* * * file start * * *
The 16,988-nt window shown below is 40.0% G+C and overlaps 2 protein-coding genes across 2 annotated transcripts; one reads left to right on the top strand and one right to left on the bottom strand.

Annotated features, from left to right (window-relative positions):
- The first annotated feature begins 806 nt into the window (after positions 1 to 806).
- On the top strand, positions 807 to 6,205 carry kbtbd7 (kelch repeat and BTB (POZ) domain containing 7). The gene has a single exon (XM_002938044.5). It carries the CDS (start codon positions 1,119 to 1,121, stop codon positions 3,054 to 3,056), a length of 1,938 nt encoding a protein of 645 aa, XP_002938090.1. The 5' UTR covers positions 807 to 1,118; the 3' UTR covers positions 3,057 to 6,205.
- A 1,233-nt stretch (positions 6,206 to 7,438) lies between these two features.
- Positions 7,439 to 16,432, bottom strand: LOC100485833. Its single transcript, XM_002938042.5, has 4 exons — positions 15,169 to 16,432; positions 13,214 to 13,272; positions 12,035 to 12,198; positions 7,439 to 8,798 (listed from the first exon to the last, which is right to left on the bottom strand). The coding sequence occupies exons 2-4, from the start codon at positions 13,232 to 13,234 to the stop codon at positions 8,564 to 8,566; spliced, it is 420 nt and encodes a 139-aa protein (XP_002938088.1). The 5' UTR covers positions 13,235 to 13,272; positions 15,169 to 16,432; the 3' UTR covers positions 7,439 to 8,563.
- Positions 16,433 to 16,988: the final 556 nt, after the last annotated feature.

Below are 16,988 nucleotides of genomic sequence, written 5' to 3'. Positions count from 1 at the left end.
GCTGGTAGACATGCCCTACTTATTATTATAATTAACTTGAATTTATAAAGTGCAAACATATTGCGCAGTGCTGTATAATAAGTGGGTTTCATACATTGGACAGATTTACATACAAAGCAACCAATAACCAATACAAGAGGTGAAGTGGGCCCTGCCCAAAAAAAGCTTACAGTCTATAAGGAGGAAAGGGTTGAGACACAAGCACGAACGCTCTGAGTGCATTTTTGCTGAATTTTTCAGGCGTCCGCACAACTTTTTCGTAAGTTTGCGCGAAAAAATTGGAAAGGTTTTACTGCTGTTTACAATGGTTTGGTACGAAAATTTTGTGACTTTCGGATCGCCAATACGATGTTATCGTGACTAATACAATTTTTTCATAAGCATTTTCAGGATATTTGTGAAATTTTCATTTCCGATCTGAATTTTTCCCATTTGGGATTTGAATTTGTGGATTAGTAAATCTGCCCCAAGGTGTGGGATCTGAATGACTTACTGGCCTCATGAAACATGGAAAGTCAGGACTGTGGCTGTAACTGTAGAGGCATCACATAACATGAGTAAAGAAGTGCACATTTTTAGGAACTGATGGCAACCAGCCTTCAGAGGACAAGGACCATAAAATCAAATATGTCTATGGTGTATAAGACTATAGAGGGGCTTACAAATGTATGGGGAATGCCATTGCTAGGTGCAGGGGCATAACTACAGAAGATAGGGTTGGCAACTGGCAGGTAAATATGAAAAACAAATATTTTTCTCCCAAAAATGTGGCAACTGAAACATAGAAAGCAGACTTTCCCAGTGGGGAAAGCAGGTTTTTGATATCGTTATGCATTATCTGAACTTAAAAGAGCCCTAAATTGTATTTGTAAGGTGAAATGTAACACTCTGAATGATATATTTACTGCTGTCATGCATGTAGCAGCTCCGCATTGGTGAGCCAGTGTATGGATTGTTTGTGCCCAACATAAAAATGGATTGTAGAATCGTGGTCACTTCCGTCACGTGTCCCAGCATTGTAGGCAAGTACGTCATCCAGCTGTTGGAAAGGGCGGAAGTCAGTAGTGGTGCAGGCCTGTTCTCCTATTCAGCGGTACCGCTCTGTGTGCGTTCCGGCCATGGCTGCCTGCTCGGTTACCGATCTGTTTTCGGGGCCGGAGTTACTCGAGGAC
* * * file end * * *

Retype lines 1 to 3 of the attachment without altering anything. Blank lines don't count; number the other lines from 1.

The 16,988-nt window shown below is 40.0% G+C and overlaps 2 protein-coding genes across 2 annotated transcripts; one reads left to right on the top strand and one right to left on the bottom strand.

Annotated features, from left to right (window-relative positions):
- The first annotated feature begins 806 nt into the window (after positions 1 to 806).